Monday  August 11


What reason does the author give in Hebrews 8:6-13 for the need of the new covenant?  

The introduction of the covenant in Hebrews didn't come in a vacuum. The first seven chapters dealt with the priesthood of Jesus. Chapters 8-10 tell us about the accomplishments of Jesus. However, the author had to show that Jesus is the legitimate Priest, even though He was not a Levite. Therefore, in Hebrews 7, the author pointed to the priesthood of Melchizedek, which foreshadowed Christ's priesthood, and to Psalm 110, which predicted Christ's priesthood. He did this in order to show that although Jesus was not a Levite, still a new priest, from the order of Melchizedek, was to come. In chapter 8, he then related the promise of a covenant that required a new and better priesthood and a new and better sanctuary. This, of course, refers to Jesus and His ministry in heaven.

Read Hebrews 13:20 and 8:6. What adjectives are used to describe the new covenant? Why were these terms used?  

Though a sharp contrast is portrayed between the old and new covenant, some elements of continuity exist between both. The partners in both covenants are the same: God and His respective people. In both cases, God takes the initiative; He alone saves. In both there are promises, and there are duties. And, certainly, in both, the presence of God amid His people is paramount.

The main, and crucial difference, between the old and new covenant is that there is now total forgiveness and assurance. What the old covenant pointed to in type and shadows and symbols has been fulfilled, in reality, in Jesus. In the new covenant, the law is now internalized, and through faith in Christ, the believer lives in obedience to the law, now written in the heart. The new covenant is permanent; it has been ratified, not with the blood of an animal but with the blood of Jesus. And, finally, if in the old covenant people found hope in the blood of a goat or a lamb or a bull, how much more hope do we have in the blood of Jesus Christ? See Heb. 9:13, 14.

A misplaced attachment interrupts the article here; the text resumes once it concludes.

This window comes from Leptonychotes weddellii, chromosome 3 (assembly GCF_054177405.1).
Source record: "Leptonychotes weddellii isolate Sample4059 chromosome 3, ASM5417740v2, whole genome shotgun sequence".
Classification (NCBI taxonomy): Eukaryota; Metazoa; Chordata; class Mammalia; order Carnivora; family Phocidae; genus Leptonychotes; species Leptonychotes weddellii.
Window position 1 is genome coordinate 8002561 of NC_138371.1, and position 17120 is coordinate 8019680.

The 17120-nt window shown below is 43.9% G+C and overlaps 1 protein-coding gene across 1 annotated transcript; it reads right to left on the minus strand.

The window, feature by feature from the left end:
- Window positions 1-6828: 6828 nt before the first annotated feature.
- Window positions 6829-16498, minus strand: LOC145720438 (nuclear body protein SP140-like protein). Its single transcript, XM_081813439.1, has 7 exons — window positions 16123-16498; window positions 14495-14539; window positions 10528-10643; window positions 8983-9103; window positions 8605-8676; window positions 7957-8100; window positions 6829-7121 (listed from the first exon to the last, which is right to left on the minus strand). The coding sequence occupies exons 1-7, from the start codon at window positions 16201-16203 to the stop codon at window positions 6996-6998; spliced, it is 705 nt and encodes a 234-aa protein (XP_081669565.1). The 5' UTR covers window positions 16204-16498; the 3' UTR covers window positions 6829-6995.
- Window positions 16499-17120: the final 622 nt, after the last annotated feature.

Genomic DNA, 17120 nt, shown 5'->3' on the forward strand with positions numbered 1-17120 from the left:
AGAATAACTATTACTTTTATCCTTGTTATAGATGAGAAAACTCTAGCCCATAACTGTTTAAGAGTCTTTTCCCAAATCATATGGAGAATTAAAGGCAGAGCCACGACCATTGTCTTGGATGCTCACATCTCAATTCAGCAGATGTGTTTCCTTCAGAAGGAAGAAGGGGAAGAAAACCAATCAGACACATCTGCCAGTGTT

Read carefully and prayerfully the quote from Jeremiah in Hebrews 8:8-12. Dwell on what God promises to do for us in the new covenant. Then ask yourself, Have I experienced these promises in my own life? If not, why not, and what can be done to change this?  

Tuesday  August 12


How does the covenant relate to the sacrifices, the priesthood, and the sanctuary? Heb. 9:11-15.  

In the context of the Abrahamic covenant, a sacrifice is mentioned (Genesis 15). After God had saved Israel from Egypt, he offered them His covenant, and they responded: " 'All that the Lord has spoken we will do' " (Exod. 19:8; 24:7, RSV). He explained the promises and gave His law, which they were obliged to keep. Sacrifices were then offered, and the covenant was ratified by blood (Exod. 24:8). The covenant laws also included the establishment of the sanctuary, the installation of the priesthood, and the formal institution of the sacrificial system (Exodus 25-31). Thus, covenant, sacrifice, priesthood, and sanctuary belong together; hence, a new, better covenant requires a new and better sacrifice, a new and better priesthood, and a new and better sanctuary.

How does the law relate to the new covenant? Heb. 8:10.